“I’m still around, though,” Paul said, “Time heals all wounds, they say. Eventually, people stopped caring once they saw my record.”

“And now you’re in charge of defending the Empire’s waters with only a few ships,” Ioannes said, “Looks like you got dealt a bad hand.”

“Even so, I will carry out my sworn duty to the Empire as an admiral,” Paul said, “We’re not so different, huh? You yourself lost most of your unit.”

“True,” Ioannes said, “I…need to organize a service. Inform their families. If I can.”

“Of course,” Paul said, “Take all the time you need.”

“And then,” Ioannes said, “I’ll avenge them.”


Somewhere in an underground temple, a ring of cultists stood in a circle, chanting prayers in an ancient language. A young woman stood in the middle, her eyes closed and her hands clasped. One cultist stepped forward, handing her a silver cup of bhang lassi. The woman took the cup with both hands and drank the bittersweet concoction, coughing and spluttering as she tried to down it. Slowly, she set the cup down and sat in the middle of the circle, cross-legged. She steadied her breathing and meditated. Ignatieff, the Cult’s leader, paced around the circle, observing the ritual’s progress.

“See, see the Path,” his voice boomed, echoing off the room’s stone walls and through the corridors, “Tell us the Path.”

He spoke in Russian for the benefit of the cultists around her, but few of them were actually born in Russia. Many came from far-flung countries such as India, China, and even the Empire itself. The Cult had many chapters and sister organizations around the world, some of them unaware of the others’ existence until the advent of modern communication and transportation. But they all had the same goal—fulfilling the will of Chernobog, their Black God.

It was damp and chilly in the ancient temple. Its original purpose had long been lost since before the Cult found it and moved in. Moss and vines crawled up the walls and in between the slabs. Voices changed elsewhere in the temple as the ritual was done in other chambers as well. The flickering light of the torches cast shadows against the walls, almost seeming to form into moving images.

The woman’s breathing slowed, and her head slumped forward, ever so often involuntarily twitching.

“See!” Ignatieff said. “Tell!”

The woman’s body jerked some more.

“I see… I see .. .”

“What do you see?”


“What shapes…”


“You must! You must tell!”

“I’m trying…”

“Try harder! We need to know the Path! Are we still on track? Is the future still as we desire it!”

“I…I…I don’t know!”

Her eyes shot open, and her breathing returned to normal. “I…lost it.”

Ignatieff slammed a fist into the wall. “DAMNIT! NOT AGAIN!”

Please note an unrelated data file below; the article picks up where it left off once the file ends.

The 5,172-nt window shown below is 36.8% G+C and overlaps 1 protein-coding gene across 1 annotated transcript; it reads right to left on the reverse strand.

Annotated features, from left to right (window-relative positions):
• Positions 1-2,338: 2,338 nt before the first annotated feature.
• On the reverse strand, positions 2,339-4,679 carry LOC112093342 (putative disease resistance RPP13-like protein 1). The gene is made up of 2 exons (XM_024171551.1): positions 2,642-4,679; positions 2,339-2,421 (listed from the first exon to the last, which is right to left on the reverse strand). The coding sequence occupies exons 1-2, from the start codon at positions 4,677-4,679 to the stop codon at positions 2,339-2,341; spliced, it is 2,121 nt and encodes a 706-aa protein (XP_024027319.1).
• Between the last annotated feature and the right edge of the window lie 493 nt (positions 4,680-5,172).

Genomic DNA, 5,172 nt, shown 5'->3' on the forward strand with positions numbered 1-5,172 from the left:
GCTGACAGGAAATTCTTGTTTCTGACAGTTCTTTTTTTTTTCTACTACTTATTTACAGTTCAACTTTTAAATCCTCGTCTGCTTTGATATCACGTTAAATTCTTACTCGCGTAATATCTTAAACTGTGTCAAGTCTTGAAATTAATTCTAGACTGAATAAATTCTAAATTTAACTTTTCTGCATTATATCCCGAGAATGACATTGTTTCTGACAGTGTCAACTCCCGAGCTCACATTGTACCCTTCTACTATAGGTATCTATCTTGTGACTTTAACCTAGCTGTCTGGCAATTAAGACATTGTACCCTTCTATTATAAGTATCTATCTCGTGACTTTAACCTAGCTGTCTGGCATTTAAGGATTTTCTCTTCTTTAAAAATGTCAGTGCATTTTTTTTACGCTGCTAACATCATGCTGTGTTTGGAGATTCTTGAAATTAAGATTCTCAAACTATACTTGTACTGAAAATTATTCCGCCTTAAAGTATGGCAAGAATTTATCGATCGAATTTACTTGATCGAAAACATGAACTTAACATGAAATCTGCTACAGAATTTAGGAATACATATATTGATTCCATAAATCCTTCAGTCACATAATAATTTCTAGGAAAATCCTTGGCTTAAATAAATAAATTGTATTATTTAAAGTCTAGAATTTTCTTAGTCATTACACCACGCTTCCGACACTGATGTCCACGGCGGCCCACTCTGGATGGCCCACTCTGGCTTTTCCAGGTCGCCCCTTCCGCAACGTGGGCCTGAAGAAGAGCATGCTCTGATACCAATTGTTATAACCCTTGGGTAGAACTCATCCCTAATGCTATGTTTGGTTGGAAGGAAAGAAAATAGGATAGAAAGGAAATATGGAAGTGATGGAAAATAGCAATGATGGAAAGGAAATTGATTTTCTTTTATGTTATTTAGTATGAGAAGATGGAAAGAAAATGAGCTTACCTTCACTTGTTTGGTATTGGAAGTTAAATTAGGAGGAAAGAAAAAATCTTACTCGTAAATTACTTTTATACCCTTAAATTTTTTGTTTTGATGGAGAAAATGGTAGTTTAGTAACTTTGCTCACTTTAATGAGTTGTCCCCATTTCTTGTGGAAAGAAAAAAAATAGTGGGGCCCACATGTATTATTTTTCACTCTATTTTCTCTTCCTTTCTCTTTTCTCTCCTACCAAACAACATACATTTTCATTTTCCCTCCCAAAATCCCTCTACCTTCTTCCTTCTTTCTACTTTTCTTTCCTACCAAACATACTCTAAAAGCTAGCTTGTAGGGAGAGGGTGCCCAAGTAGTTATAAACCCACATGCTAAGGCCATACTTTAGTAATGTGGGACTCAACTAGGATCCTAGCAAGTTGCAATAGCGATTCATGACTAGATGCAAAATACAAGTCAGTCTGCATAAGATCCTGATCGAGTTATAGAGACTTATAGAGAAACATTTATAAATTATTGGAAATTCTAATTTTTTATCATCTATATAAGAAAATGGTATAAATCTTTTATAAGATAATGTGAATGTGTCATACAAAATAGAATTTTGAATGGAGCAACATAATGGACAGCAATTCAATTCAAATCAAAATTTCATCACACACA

The woman started crying.

“Just…go back to your room, and we’ll try this again tomorrow,” he said, “The rest of you are dismissed.”

Everybody fled the room. Ignatieff walked over to the abandoned cup in the middle of the room, still containing a little of the substance inside. Another failure. Again. It was infuriating when his seers couldn’t do their jobs right. He had gone through so much effort to find new seers after they had lost Kira, scouring the entire world for young adults with the potential, and said new recruits turned out to have few successful divinations. It had gotten worse in recent years. He could count the number of clear visions they had gotten over the last year on both of his hands. The simplest explanation was that none of the new seers had the same level of potential as Kira, and he was too used to Kira never failing. It was humiliating. Even the cultist Sliver, despite failing in his primary goal, still met many of his other goals through the use of their new special weapon; Ignatieff never bothered remembering that blade-wielding assassin’s name because it kept changing every so often.

Oh well, he could still work with this. They had enough time. Sliver was still in a prime position to influence events in Constantinople, and Ignatieff trusted him to make his own decisions. Meanwhile, he would bide his time. His cultists would continue searching for someone with the right potential if they couldn’t find Kira. He would build up his forces and do what he did best: pull the strings from the shadows, fanning the flames of war in Chernobog’s name. The last successful divination showed they were still on track to their desired future and told them enough about what to do to increase its probability. Most of them involved events that had just happened or would happen soon within the Empire.

Ah yes, the Empire. Everything always came back to the Empire in the end.